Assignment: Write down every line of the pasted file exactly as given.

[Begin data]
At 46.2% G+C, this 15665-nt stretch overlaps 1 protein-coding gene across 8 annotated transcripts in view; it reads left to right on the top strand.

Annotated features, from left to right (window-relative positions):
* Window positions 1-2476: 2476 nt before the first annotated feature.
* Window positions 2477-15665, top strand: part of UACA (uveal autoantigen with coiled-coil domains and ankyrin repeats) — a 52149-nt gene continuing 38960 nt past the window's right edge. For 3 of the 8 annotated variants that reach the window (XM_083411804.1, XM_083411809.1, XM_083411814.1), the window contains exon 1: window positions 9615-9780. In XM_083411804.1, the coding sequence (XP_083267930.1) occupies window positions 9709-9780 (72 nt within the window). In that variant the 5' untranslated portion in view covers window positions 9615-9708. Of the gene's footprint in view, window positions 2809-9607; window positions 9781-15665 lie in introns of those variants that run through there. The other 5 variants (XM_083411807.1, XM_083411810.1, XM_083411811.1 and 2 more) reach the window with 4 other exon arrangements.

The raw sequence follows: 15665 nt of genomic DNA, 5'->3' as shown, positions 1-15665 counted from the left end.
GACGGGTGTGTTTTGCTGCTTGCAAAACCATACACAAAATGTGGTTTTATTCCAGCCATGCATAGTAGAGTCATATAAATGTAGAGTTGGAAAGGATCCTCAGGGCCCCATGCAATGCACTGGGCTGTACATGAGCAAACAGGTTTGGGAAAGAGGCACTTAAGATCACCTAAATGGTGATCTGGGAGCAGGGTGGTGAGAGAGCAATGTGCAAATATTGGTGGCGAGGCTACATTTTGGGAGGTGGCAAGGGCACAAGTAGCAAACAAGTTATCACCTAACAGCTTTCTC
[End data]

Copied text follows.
At 46.2% G+C, this 15665-nt stretch overlaps 1 protein-coding gene across 8 annotated transcripts in view; it reads left to right on the top strand.

Annotated features, from left to right (window-relative positions):
* Window positions 1-2476: 2476 nt before the first annotated feature.
* Window positions 2477-15665, top strand: part of UACA (uveal autoantigen with coiled-coil domains and ankyrin repeats) — a 52149-nt gene continuing 38960 nt past the window's right edge. For 3 of the 8 annotated variants that reach the window (XM_083411804.1, XM_083411809.1, XM_083411814.1), the window contains exon 1: window positions 9615-9780. In XM_083411804.1, the coding sequence (XP_083267930.1) occupies window positions 9709-9780 (72 nt within the window). In that variant the 5' untranslated portion in view covers window positions 9615-9708. Of the gene's footprint in view, window positions 2809-9607; window positions 9781-15665 lie in introns of those variants that run through there. The other 5 variants (XM_083411807.1, XM_083411810.1, XM_083411811.1 and 2 more) reach the window with 4 other exon arrangements.

The raw sequence follows: 15665 nt of genomic DNA, 5'->3' as shown, positions 1-15665 counted from the left end.
GACGGGTGTGTTTTGCTGCTTGCAAAACCATACACAAAATGTGGTTTTATTCCAGCCATGCATAGTAGAGTCATATAAATGTAGAGTTGGAAAGGATCCTCAGGGCCCCATGCAATGCACTGGGCTGTACATGAGCAAACAGGTTTGGGAAAGAGGCACTTAAGATCACCTAAATGGTGATCTGGGAGCAGGGTGGTGAGAGAGCAATGTGCAAATATTGGTGGCGAGGCTACATTTTGGGAGGTGGCAAGGGCACAAGTAGCAAACAAGTTATCACCTAACAGCTTTCTC